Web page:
Nokia Asha 230 hands-on

Feb 24, 2014
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We've always had a soft-spot for Nokia's Asha range here at SlashGear, and the Asha 230 is no different, an even smaller, more affordable point of entry to the Finnish company's well-designed touchscreen handsets. Paring back the pricing even more, thanks to skipping 3G and WiFi, the Asha 230 (and its dual-SIM variant) is the smallest Asha touch model yet, fronted by a compact 2.8-inch QVGA touchscreen.

In the hand, it's another sturdy and tactile device from Nokia, wrapping up Lumia-style colors in a pebble-like form-factor. The display is hardly the best we've seen, and can look washed-out when you look at it side-on, but the Asha OS is fairly responsive and typing wasn't too arduous despite the diminutive dimensions.

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That's good news, since Nokia is pushing the idea of messaging hard with the Asha 230. WhatsApp and LINE are preloaded, among other apps, and combined with the lengthy battery life it could be a solid little communications tool. Unfortunately sending anything more than text is likely to be a slow-going, given the sluggish data options.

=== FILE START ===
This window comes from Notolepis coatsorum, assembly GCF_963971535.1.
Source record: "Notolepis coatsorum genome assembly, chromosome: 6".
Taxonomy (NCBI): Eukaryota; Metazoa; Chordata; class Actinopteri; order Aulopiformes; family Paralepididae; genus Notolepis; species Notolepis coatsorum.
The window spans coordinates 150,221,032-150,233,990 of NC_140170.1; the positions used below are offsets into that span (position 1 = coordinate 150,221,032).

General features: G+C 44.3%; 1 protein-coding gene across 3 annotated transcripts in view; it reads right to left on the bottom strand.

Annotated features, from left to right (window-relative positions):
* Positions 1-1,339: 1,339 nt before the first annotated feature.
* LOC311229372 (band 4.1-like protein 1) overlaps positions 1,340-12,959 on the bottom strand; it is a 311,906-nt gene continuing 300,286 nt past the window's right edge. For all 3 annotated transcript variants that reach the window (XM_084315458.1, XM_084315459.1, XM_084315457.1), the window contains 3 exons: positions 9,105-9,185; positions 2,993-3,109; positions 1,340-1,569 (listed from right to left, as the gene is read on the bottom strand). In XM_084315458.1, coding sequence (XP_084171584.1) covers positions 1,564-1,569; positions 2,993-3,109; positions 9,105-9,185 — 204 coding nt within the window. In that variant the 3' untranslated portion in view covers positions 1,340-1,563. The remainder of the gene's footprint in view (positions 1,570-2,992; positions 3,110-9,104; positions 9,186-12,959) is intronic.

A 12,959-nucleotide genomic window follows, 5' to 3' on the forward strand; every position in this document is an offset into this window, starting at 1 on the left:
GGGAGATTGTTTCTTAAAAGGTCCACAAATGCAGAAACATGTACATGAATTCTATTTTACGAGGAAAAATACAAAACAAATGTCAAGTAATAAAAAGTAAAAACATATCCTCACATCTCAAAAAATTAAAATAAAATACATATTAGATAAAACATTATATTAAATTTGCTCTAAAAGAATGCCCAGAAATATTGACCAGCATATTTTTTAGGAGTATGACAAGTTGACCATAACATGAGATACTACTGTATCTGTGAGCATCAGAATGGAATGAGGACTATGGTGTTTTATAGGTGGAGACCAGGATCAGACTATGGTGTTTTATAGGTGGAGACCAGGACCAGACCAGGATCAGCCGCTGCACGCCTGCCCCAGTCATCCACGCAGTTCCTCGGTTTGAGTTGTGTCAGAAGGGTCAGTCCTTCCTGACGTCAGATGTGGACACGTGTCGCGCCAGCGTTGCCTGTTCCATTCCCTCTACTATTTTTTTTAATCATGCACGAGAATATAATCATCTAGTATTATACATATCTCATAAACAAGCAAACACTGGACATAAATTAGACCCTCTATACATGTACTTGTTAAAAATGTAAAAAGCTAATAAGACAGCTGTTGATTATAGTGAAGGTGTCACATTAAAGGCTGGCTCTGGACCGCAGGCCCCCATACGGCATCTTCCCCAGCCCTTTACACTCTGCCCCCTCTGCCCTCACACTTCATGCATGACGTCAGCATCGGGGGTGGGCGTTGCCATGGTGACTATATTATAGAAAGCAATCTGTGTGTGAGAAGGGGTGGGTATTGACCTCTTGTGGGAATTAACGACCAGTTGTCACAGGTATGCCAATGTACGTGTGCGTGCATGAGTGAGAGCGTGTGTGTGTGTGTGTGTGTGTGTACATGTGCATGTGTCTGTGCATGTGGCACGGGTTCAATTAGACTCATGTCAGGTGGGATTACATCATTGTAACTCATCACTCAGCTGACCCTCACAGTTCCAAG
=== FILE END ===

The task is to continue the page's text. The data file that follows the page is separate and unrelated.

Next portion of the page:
Nonetheless, there's something appealing about Asha Touch, even if we'd now rather step up to the Android-powered Nokia X (though admittedly it's twice the price).

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Best of all, the Asha 220 debuts Nokia's newest Asha Touch OS, version 1.4, with features like 7GB of OneDrive storage, Mix Radio access (though not much use without WiFi or 3G), and an updated Fastlane. It boosts the slightly-smart credentials of the platform, and will be rolled out to 500-series Asha phones from April.


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